Early in 2018, THe BBC reported that a woman had been prevented from taking her emotional support animal with her on a flight. Many people sympathised but some changed their point of view when they realised that the ‘support animal’ was, in fact, an ’emotional support peacock’. Yes, peacock. Like the one in the photo above.

It appears that airline passengers can take their emotional support animals free of charge but in recent years, many pet owners have abused this – travelling with their ‘ordinary’ dog or cat (or presumably, peacock) and claiming it as an emotional support animal so that they can benefit from the free flight.

So are emotional support animals valid? Note that I am not talking about service animals here – the animals that are specifically trained to aid disabled people.

A couple of years ago a woman in Wisconsin was prevented from taking her’emotional support animal into a fast-food place. The animal in question was a kangeroo. The local authorities changed their rules to specify that to count as an emotional support animal, the animal must be a dog or a small pony/horse.

The National Geographic, in an article about this issue, claimed that a peacock wasn’t necessarily the ideal animal because although many animals can form bonds with humans:

Peacocks don’t have this same level of communication ability with people, and they can be quite aggressive toward people, especially the males.

Those are my italics. I would have thought that the National Geographic would have realised that all peacocks are male; if they are not, they are peahens. It’s like talking about a male cow…

However, that’s an aside.
But I also particularly like this quote from the BBC article:

In 2014, a woman was escorted off a US Airways flight when her pig, named Hobie, defecated and squealed before the plane took off.

I mean, what are plane journeys coming to? Imagine paying hundreds of dollars for a flight and finding that you are sharing the plane with a damned peacock, a pig, and pig poop. I can’t imagine that a peacock would be particularly continent on a fight either. A big bird on a big bird could be scared shitless.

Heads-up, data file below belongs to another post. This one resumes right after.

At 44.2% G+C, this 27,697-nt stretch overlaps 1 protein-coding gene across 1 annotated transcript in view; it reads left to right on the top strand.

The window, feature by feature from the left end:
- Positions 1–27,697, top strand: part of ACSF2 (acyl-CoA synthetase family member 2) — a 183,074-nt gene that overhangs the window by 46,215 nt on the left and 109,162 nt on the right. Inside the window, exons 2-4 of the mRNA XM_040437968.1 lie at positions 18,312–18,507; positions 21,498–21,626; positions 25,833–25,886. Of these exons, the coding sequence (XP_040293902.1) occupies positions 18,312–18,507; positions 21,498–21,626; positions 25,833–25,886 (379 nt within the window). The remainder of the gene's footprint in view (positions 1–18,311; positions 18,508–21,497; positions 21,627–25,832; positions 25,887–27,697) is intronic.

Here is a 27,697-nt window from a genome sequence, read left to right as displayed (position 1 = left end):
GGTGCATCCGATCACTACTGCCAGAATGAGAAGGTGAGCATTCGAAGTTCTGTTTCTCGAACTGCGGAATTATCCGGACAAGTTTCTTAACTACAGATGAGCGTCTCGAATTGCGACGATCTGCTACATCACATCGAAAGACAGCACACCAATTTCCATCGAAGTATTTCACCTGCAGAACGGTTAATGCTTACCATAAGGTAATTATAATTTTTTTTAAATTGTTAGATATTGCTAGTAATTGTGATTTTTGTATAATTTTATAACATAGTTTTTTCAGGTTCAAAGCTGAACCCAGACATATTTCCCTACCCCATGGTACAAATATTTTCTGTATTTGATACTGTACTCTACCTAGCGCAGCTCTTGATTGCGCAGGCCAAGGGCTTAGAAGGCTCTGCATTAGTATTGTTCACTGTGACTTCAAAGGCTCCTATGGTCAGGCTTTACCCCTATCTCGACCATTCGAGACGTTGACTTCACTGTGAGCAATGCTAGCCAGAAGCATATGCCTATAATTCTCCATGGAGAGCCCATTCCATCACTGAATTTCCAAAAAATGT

Although… from the BBC again:

Traveller Jodie Smalley, from Seattle, made headlines after taking her turkey on a pre-Christmas flight home in 2015. Cynics were surprised to hear that the bird made the return trip back in one piece – and wearing a special bird nappy.

I’m afraid that my philosophy – throughout my life – has been mostly to put people before animals. Yes, I have met people who don’t agree. But the line has to be drawn somewhere and I confess that I would be happier with an airline that considered its human passengers rather than an emotional support alligator (or whatever).

I imagine that there are some people – those with allergies – who do not appreciate being on a plane with a cat or dog. I like animals, my cat is an important part of my life. I love him to bits so I’m as soppy as the next pet-owner. But that does not mean that I want wildlife on the seat next to me (or anywhere near me) when I’m on a plane.

Then there are people who are afraid of dogs. And apparently, ‘being afraid’ of an animal is not a valid excuse in most cases. For example, if a disabled person goes into a store and the clerk there is ‘afraid of dogs’ then that is not a good reason to eject the disabled person and their animal.

But there are people who have full-blown, out-and-out phobias. And severe phobias are referred to as ‘anxiety disorders’. A common one is ornithophobia – a fear of birds. This includes the irrational fear of feathers and bits of birds.

So let’s imagine a flight where an ornithophobic is travelling with her emotional support cat and she sets the emotional support cat on another passenger’s emotional support parrot and there are feathers and blood everywhere in the cabin along with squawks and hisses and…

I know, it’s daft. Ludicrous. but not completely beyond the realms of possibility.

ARTICLE BY:
Jackie

Jackie

JJ is originally from the UK and has lived in South Florida since 1994. She is the founder and editor of JAQUO Magazine. You can connect with her using the social media icons below.

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